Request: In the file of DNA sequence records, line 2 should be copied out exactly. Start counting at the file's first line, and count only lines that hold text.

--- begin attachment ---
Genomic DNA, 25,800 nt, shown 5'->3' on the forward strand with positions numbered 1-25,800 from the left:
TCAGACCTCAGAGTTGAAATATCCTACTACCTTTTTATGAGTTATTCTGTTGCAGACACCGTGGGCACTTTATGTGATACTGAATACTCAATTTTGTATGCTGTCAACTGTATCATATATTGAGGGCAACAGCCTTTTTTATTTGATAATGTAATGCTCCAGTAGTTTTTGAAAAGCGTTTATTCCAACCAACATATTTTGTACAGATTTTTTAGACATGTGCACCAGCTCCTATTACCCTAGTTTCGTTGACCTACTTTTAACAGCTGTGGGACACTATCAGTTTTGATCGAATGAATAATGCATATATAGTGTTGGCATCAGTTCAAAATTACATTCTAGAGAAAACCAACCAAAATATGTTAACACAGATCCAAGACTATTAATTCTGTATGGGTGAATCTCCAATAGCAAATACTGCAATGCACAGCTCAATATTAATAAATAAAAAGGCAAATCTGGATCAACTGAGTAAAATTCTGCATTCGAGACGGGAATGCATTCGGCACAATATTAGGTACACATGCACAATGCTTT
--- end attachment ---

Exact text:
TCAGACCTCAGAGTTGAAATATCCTACTACCTTTTTATGAGTTATTCTGTTGCAGACACCGTGGGCACTTTATGTGATACTGAATACTCAATTTTGTATGCTGTCAACTGTATCATATATTGAGGGCAACAGCCTTTTTTATTTGATAATGTAATGCTCCAGTAGTTTTTGAAAAGCGTTTATTCCAACCAACATATTTTGTACAGATTTTTTAGACATGTGCACCAGCTCCTATTACCCTAGTTTCGTTGACCTACTTTTAACAGCTGTGGGACACTATCAGTTTTGATCGAATGAATAATGCATATATAGTGTTGGCATCAGTTCAAAATTACATTCTAGAGAAAACCAACCAAAATATGTTAACACAGATCCAAGACTATTAATTCTGTATGGGTGAATCTCCAATAGCAAATACTGCAATGCACAGCTCAATATTAATAAATAAAAAGGCAAATCTGGATCAACTGAGTAAAATTCTGCATTCGAGACGGGAATGCATTCGGCACAATATTAGGTACACATGCACAATGCTTT